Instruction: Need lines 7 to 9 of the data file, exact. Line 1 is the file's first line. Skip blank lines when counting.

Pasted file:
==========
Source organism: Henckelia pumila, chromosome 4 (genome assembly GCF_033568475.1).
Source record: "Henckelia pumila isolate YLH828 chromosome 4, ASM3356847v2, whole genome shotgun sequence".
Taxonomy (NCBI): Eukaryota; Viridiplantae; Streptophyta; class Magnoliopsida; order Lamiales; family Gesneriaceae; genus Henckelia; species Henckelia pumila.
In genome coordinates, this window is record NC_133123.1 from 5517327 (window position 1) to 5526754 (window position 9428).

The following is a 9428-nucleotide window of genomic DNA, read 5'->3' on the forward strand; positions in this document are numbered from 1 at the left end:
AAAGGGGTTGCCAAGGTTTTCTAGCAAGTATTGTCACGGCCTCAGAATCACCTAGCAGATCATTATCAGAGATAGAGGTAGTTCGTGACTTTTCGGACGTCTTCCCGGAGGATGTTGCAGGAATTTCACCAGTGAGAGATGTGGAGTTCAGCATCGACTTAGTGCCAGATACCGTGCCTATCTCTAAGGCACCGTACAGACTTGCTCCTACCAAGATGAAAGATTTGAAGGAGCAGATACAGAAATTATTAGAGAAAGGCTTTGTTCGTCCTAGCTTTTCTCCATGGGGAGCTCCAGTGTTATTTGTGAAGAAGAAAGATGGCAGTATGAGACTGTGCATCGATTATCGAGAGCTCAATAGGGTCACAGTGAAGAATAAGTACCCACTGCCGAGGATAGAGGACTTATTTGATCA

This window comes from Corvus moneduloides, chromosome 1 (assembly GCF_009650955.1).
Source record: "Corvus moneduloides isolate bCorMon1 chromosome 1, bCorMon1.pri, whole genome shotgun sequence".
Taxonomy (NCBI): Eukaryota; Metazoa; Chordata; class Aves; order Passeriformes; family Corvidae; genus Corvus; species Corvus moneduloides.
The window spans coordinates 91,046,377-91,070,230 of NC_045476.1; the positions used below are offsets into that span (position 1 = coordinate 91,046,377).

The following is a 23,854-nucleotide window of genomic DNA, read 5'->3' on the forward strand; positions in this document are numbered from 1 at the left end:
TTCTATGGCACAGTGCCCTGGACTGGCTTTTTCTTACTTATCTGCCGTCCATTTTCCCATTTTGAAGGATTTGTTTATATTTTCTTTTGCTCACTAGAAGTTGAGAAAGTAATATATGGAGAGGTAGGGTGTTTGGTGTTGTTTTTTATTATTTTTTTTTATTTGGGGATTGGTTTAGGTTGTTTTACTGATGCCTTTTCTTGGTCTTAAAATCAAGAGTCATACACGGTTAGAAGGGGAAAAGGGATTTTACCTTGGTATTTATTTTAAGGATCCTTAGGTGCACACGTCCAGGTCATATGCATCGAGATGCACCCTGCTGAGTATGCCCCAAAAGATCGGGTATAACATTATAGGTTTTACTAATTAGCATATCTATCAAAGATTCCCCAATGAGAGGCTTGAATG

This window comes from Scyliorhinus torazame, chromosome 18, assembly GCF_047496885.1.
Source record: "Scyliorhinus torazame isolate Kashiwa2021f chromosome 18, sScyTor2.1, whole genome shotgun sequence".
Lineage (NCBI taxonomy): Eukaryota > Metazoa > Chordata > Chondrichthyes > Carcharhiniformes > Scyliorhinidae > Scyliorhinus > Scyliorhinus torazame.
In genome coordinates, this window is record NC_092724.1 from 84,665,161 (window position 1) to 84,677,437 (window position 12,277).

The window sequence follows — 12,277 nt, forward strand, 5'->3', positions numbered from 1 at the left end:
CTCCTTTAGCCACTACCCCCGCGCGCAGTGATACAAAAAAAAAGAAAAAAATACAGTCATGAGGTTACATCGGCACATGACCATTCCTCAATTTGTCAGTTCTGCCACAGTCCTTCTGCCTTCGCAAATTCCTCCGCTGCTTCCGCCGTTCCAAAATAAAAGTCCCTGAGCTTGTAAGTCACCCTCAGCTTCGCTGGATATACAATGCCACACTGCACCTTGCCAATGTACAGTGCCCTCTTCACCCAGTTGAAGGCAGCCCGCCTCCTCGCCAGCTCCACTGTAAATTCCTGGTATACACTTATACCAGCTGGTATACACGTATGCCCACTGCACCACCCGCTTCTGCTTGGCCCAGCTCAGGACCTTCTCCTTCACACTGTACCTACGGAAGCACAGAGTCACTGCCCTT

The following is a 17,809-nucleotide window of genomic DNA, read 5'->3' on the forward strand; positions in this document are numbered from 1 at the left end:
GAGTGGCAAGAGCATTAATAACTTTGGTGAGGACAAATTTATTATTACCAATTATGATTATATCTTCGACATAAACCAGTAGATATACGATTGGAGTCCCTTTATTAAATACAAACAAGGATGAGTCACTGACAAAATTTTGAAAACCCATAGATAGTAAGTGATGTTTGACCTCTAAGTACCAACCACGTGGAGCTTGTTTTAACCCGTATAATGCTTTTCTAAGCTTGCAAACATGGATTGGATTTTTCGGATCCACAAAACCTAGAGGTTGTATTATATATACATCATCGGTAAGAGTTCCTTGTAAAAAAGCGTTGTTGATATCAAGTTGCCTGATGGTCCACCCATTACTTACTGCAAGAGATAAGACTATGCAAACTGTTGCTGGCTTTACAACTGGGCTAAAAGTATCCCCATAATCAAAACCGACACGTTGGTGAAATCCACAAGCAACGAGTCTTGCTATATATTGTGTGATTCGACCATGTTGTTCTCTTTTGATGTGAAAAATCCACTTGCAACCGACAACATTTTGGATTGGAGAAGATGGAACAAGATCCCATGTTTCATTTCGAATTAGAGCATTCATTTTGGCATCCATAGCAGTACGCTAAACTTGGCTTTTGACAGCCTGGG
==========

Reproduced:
This window comes from Corvus moneduloides, chromosome 1 (assembly GCF_009650955.1).
Source record: "Corvus moneduloides isolate bCorMon1 chromosome 1, bCorMon1.pri, whole genome shotgun sequence".
Taxonomy (NCBI): Eukaryota; Metazoa; Chordata; class Aves; order Passeriformes; family Corvidae; genus Corvus; species Corvus moneduloides.